Conservation Projects

There are several conservations projects in the Pantanal, such as the Arara Azul, Panthera, Giant Armadillo and Jaguar. Each project has an especific objective of protecting local species and stuyding the relationship with their environment. Each project is managed by different organizations that use these species as ambassadors for biodiversity conservation through education, outreach initiatives, and media campaigns.

Arara azul

The Hyacinth Macaw Project is a project that studies the biology and Macaw great ecological relationships, management performs and promotes the conservation of blue macaw in their natural environment. The project is studying the reproductive biology of scarlet macaws, toucans, hawks, owls, duck-eating fox and other species that co-inhabit with blue macaw in the Pantanal.

The Project comprises the monitoring of macaws in nature, the monitoring of natural and artificial nests in an area of ​​over 400 hectares besides work in conjunction with local landowners, conservation of the species.

The Project uses the blue macaw as a flagship species to promote conservation of other species, and biodiversity of the Pantanal as a WHOLE.

The project is conducted in the Pantanal, mainly in Mato Grosso do Sul and sporadically in the State of Mato Grosso.

Jaguar Conservation Project

This project Onças do Rio Negro has the main goal of obtaining information about jaguars living in areas used for livestock production and tourism in the Pantanal. With the results, the project wants to create a model for rural properties that favors the best condition of co-existence between jaguars, ranchers and tourists. Besides promoting continuous environmental education in the region.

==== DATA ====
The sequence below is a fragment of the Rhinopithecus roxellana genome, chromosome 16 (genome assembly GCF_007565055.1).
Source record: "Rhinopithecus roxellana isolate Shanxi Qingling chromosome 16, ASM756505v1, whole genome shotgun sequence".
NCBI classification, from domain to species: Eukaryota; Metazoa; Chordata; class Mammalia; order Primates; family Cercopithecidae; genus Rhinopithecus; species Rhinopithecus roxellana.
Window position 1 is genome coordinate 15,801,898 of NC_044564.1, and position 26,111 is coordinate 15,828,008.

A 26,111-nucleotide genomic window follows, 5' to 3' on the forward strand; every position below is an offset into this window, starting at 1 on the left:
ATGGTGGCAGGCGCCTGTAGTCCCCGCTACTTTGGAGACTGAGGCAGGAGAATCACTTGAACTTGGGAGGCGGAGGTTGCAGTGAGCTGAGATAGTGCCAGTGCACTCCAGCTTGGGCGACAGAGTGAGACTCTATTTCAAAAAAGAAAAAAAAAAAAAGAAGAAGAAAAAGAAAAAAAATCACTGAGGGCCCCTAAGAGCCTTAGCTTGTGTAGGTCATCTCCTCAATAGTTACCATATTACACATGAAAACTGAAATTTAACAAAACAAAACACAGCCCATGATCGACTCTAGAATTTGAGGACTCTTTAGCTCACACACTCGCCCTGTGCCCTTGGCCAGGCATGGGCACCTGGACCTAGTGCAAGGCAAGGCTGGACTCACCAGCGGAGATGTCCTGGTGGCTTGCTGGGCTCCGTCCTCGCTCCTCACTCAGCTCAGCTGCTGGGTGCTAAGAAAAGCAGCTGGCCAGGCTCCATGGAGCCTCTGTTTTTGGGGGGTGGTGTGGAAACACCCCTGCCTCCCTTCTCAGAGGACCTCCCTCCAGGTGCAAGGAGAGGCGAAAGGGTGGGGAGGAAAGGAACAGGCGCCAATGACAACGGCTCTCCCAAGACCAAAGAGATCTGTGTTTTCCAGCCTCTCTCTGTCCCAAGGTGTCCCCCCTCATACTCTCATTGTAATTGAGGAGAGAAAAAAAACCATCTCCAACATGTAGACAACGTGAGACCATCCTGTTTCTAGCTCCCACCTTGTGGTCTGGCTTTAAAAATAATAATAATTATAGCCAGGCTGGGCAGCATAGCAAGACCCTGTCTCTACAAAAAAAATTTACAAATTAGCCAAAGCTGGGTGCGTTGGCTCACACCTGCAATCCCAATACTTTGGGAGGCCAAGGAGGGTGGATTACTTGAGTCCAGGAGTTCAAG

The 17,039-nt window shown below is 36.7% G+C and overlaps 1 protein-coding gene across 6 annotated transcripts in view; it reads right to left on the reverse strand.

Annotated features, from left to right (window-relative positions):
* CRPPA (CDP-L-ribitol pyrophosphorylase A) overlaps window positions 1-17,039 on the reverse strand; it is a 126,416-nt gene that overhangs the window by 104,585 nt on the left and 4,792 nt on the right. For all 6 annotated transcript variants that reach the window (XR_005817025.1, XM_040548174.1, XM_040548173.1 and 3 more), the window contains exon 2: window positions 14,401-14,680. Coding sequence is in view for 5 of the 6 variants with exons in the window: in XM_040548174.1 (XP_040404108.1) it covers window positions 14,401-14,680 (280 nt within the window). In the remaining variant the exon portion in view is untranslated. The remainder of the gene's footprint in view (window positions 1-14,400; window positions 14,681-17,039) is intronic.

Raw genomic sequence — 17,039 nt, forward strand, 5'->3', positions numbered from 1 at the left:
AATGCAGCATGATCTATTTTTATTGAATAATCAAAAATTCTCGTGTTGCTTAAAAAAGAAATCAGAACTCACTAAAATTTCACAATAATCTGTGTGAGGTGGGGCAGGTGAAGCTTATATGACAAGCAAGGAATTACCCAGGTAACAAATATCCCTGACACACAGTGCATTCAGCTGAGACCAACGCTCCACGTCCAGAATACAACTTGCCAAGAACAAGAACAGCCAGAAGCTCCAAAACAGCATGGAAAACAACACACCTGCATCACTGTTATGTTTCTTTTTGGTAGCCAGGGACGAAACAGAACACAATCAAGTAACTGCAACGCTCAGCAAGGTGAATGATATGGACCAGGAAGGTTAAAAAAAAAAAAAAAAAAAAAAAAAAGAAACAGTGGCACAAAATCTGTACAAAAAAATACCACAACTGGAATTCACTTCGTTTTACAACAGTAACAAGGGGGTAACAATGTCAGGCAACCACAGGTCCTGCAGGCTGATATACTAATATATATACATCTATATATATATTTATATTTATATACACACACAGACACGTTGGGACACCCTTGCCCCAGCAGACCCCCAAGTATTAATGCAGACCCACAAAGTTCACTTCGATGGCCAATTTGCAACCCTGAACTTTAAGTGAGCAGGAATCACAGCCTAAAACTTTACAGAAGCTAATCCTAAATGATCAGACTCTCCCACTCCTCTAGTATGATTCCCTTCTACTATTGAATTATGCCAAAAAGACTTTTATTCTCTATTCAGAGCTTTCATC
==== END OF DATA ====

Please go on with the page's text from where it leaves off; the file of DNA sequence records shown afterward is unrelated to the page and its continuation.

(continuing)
The project is based in the middle Negro River, Pantanal region and covers an area of approximately 60'000 acres (600 km2). The study base is located at Fazenda Barranco Alto.



Giant Armadillo

The giant armadillo is the largest of the armadillo species. Due to its natural behavior and low population densities, almost nothing is known about this endangered species.

The main objective of this project is establish a long-term ecological study of giant armadillos as well as other species of Xenarthra in the Brazilian Pantanal. As a second objective, the project wants to use these species as ambassadors for biodiversity conservation through education, outreach initiatives, and media campaigns.

Some of the key activities in the project include:

  • Research on the ecology and biology of giant armadillos to understand their behavior in the ecosystem.
  • Research on armadillo health
  • Education and training of biologists, veterinarians and professionals interested in conservation of this species.
  • Environmental Education using giant armadillos as ambassadors for biodiversity conservation
  • Campaigns and outreach for key environmental threats
  • Scientific Tourism

Regarding Scientific Tourism, the project organizes monthly expeditions lasting 15 to 20 days.

It is important to point out that from January through May, it is the rainy season in the Pantanal, and parts of the region become flooded and this might change the activities of the expedition.

Some of the activities include:

  • Capture and monitoring of giant armadillos and Southern naked tailed armadillos. Capturing giant armadillos is NOT easy we have gone through periods of 9 months without a single capture, despite our constant expeditions.
  • Monitoring of burrows through camera traps,
  • Collection of fecal samples,
  • Presentations to visitors about the ranch outreach program,
  • Visits to neighboring ranches and educational activities with local schools.

For more information about this project, please visit:

Lowland Tapir

This project has the objective of establishing a long term monitoring program for the lowland tapir, in order to investigate population demography, habitat use and animal movement, genetic profile, and health status of the lowland tapir population in three selected study areas of the Brazilian Pantanal.